Rethinking the Old Ways: 3 Pros and Cons of Decriminalizing Drug Addiction

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More states are decriminalizing drugs than ever before. Even though more states are moving towards treating drug addiction as non-criminal, the debate over the decriminalization of drugs remains hot. Is decriminalizing drugs a good idea? Here are three pros and three cons of decriminalizing drugs:

  1. PRO – Addicts may be more likely to seek help

With a criminal system, addicts may be afraid to seek medical help for their addiction. They may be afraid of the stigma associated with treatment, or they may worry about tipping off law enforcement about their drug use. If addicts can get the help they need without fear, they may be more likely to seek help.

  1. PRO – Treatment instead of time can help to make criminal sentences fairer

Although there may be some minimums or maximums in place, most criminal sentences are left to the judge’s discretion. Discretion is sentencing can lead to sentences that are wildly different for similar offenses. Race, gender and location bias can all, unfortunately, play a role in sentencing. Decriminalizing drug addiction removes this possibility and makes society more just.

  1. PRO – Appropriate rehabilitation can help addicts become community contributors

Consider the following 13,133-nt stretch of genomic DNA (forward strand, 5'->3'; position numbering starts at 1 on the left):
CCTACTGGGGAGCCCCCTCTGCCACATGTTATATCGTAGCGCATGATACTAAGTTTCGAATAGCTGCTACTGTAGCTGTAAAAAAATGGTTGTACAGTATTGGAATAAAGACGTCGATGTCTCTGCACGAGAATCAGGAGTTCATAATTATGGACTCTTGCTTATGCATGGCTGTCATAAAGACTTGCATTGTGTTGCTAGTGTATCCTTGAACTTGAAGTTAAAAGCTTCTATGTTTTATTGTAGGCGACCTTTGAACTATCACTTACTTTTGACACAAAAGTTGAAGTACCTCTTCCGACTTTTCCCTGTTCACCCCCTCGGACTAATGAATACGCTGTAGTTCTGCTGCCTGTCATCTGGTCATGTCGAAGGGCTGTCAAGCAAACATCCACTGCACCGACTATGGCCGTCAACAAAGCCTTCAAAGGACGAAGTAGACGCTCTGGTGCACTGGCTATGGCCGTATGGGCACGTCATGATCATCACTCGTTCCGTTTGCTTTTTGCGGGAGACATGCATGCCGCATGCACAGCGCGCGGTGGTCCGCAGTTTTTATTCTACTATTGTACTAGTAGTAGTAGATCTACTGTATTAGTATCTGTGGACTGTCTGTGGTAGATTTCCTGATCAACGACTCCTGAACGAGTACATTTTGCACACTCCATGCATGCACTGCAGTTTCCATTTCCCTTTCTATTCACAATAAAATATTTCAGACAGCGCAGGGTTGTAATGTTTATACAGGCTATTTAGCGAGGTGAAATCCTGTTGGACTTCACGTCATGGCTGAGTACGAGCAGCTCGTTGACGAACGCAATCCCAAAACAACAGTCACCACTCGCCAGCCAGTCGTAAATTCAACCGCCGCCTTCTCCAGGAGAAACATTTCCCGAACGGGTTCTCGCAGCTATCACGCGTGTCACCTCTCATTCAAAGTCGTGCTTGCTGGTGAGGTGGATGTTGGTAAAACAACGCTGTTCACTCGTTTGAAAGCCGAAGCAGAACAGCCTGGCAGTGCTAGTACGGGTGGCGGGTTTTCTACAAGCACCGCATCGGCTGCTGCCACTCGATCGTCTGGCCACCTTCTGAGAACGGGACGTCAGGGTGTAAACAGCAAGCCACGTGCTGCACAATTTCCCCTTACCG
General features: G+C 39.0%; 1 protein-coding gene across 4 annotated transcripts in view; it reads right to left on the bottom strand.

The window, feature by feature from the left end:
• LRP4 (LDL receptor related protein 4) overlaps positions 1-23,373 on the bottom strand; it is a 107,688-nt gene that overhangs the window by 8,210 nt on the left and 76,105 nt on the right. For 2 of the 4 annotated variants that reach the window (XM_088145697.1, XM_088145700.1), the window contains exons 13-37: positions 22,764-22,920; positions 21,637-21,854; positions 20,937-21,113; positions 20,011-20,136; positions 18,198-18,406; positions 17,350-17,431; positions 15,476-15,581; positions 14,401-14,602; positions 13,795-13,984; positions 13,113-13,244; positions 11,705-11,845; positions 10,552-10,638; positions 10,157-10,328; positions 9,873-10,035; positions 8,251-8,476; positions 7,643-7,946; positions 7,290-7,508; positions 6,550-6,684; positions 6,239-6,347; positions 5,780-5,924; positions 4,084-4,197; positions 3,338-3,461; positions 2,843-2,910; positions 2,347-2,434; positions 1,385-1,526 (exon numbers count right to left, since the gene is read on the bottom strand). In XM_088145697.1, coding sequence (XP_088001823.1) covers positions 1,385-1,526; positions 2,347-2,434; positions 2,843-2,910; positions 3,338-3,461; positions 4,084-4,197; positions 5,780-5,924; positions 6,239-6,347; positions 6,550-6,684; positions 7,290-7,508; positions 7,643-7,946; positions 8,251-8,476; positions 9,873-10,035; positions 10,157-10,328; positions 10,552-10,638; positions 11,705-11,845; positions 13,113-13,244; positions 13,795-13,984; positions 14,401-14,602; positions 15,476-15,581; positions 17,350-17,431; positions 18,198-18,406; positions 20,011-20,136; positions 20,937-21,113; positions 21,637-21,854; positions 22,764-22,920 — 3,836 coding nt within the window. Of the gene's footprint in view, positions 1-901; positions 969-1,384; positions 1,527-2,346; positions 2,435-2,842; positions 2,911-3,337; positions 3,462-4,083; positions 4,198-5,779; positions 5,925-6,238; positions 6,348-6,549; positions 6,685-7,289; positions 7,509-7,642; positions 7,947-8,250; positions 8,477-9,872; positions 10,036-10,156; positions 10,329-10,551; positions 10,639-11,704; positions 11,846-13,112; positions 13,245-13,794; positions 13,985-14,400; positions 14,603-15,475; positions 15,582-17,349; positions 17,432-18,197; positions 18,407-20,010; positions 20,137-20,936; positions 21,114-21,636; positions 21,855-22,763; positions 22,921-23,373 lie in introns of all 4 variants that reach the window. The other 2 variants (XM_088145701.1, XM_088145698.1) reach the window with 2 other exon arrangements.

With the decriminalization of drugs, addicts can get appropriate help. The justice system isn’t equipped to offer rehabilitation services to addicts. Even with rehabilitative resources, addicts may not get the help that they need through a criminal system that’s meant to punish instead of rehabilitating. Decriminalizing drugs can help addicts get appropriate medical care to fight their addiction.

  1. CON – The price of drugs may go down

When an activity becomes legal, the price tends to go down. Lower prices for drugs may mean more drug users. In addition, there may be more related problems like an increase in operating while under the influence of drugs offenses.

  1. CON – More people may use drugs

Criminal consequences are a deterrent to behavior. One of the many reasons that an offense may be a crime is in order to encourage people to avoid that kind of behavior. If someone knows that they might go to jail if they use drugs, they may be less likely to use drugs.

Decriminalizing drug use removes this incentive and may result in an increase in addictions. Society likes to see justice done when something happens that’s considered wrong. Some people may believe that it’s inappropriate to remove a penalty from behavior that has the potential to hurt everyone in society.

  1. CON – It may not stop organized crime

Organized crime may continue to be a problem despite the decriminalization of drugs. Legalizing alcohol didn’t stop organized crime in the United States. Organized crime may still continue to divert resources from law enforcement even with the decriminalization of drug use.

Debating the decriminalization of drugs

While drug use remains illegal in many states, some states are starting to rethink their policies. There are both benefits and harm that may come from decriminalizing drugs. The debate continues as more states move to decriminalize drug use and rethink social policies.